OS: What’s different about working here as opposed to working for a restaurant?

CC: Some people don’t have the temperament for it, but for me it’s perfect. It is the best of both worlds. The one thing was that I always liked working in a restaurant environment because you’ve got that creativity, or organized chaos, where there’s so much going on that you have to be on your game, but you’re working a lot of hours a week and you almost never get to interact with the guests and see them eat your food. That’s why I love this environment so much…because you get that.

You get the hustle sometimes to get the food out on time and you get to create your own recipes for every single item. But I also get to interact with the guys and serve the guys, and that’s my favorite part: serving the guys and getting feedback from the food and knowing that I’ve made something that you guys have enjoyed.

OS: So do you think the benefit of working in a fraternity kitchen is the interaction?

CC: The benefit of it is that it gives you a lifestyle that most restaurants don’t afford you. You’re never going to work at a restaurant and never have weekends and never have holidays and be able to work a consistent schedule. It just doesn’t happen. Especially after working in management, I love only having to rely on me to get stuff done. I can think of so many times where I’ve had to go back in because a closer didn’t show up and it’s like I just worked a full shift and I have to go back in and close the restaurant. So it’s pretty much all plus for me.

OS: Do you think it’s harder to make good food all the time in a fraternity kitchen environment as opposed to a professional kitchen?

CC: There’s certainly challenges to overcome. You’re definitely limited in what you can do, and it’s an adjustment process. It’s not necessarily easier or harder. It’s an adjustment you have to get used to from — not only the quality of product you’re getting because of the relatively tight budget, but also never knowing what kind of situation you’re coming into like not knowing what pans will be available to use or whether the equipment works well. There’s certain things you have to get used to and you have to customize your menu a little bit based on where you are.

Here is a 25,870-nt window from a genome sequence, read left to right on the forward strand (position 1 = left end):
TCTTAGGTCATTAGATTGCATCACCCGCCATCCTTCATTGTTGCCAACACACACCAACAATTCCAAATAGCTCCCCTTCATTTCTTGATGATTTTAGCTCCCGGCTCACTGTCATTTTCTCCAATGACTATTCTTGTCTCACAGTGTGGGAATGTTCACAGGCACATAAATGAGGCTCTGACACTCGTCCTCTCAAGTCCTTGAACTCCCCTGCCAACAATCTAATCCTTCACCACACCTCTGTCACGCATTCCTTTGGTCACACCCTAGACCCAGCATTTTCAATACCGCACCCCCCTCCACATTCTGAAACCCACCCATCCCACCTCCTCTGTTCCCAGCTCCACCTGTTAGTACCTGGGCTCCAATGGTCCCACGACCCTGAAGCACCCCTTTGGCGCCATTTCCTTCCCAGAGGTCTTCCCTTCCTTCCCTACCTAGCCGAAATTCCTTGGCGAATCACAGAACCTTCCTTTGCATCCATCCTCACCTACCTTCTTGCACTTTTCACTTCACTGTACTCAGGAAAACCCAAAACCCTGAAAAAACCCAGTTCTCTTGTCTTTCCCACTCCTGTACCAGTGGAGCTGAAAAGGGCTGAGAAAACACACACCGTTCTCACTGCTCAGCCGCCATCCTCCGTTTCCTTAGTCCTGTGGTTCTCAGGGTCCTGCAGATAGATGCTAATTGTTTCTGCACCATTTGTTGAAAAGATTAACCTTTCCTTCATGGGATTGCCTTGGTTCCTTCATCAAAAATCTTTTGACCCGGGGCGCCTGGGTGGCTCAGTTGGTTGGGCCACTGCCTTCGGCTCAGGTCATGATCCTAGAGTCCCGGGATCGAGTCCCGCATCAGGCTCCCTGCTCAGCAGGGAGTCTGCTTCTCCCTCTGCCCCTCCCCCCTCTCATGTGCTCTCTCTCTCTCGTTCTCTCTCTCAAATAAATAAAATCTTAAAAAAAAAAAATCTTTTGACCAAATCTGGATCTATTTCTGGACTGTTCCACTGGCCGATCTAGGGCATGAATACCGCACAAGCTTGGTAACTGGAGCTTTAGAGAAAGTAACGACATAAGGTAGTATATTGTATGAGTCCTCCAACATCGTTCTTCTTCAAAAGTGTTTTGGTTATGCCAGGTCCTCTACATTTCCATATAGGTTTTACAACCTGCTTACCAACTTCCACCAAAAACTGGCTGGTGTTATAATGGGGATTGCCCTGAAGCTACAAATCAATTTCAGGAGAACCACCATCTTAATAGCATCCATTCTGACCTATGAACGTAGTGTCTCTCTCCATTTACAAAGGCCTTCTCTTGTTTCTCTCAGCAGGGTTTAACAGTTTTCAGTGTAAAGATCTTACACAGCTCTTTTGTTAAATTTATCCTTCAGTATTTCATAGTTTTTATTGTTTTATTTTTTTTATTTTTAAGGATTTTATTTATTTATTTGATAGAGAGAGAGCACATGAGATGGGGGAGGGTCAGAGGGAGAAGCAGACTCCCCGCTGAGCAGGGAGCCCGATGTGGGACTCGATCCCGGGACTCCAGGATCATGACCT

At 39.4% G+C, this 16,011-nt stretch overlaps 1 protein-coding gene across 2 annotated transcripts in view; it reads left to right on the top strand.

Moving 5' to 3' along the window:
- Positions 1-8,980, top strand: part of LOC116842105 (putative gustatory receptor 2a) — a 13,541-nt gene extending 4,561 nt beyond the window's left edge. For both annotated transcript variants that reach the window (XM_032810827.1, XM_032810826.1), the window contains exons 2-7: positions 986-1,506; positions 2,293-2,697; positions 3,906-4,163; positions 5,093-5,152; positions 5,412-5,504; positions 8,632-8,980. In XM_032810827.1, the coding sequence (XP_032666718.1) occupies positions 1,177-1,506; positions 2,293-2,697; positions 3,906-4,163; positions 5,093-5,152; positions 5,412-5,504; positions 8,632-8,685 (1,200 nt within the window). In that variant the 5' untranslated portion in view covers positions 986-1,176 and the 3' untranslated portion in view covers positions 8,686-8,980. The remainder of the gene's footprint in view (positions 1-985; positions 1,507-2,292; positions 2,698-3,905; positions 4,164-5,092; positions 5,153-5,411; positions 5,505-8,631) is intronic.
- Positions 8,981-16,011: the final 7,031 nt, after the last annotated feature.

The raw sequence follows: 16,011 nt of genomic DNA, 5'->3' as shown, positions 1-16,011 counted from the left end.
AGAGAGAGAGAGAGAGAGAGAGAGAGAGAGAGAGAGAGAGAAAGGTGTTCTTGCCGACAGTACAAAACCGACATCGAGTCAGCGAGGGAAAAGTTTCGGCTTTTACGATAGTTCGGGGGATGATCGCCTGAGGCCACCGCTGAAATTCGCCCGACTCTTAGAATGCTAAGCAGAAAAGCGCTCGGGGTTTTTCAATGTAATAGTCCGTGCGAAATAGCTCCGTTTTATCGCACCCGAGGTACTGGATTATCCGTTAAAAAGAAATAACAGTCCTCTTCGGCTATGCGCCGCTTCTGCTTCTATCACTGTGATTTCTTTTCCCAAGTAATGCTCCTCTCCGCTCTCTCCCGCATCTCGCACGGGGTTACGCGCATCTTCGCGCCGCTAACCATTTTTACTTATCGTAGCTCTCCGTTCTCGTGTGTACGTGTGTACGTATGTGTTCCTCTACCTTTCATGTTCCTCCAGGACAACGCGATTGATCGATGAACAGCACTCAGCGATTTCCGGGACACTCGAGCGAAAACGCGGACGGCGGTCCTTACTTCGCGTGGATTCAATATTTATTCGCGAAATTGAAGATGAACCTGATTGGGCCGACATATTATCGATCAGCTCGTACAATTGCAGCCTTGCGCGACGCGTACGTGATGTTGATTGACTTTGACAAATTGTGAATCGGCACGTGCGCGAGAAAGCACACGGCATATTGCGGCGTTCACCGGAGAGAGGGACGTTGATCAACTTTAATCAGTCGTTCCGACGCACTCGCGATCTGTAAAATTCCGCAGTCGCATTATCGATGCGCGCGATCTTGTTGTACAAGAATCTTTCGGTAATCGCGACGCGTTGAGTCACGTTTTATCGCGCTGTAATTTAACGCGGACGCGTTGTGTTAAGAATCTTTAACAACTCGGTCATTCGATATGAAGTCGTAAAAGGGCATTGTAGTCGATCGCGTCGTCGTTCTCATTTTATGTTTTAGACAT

OS: What’s the best experience you’ve had working with fraternities?

CC: One of the best experiences was having some of my pre-conceived notions dispelled about there being a lot of entitled, reckless, rude fraternities. Also seeing how earnest and caring they truly were, and even having some of them come to me with questions so I could give them advice. Another good experience was when brothers came to my mother’s funeral and help pay for the costs.

OS: Going off that, do you think discretion is a big part of the job?

CC: Absolutely. You have to build trust with the boys. I want the house I’m in to trust me. While yes, I am working for my bosses, I always try to think of the boys as my employers because they’re the ones I’m trying to make happy ultimately.

OS: What’s the grossest thing you’ve ever seen?

CC: It’s typically after breaks. I’ve seen where they didn’t touch the sink at all and left dishes in there and there was just giant, fuzzy growth everywhere. I’ve seen containers of piss. My first eye-opening experience was when I first started working at a fraternity, and they were literally cleaning up with snow shovels. They would just take giant snow shovels and pick up all the beer bottles and cans. It’s not necessarily gross, but that was my first system shock like “Wow, that really happens like that.”

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About the Author

William Humphrey

I am a junior digital print journalism major from Erie, PA.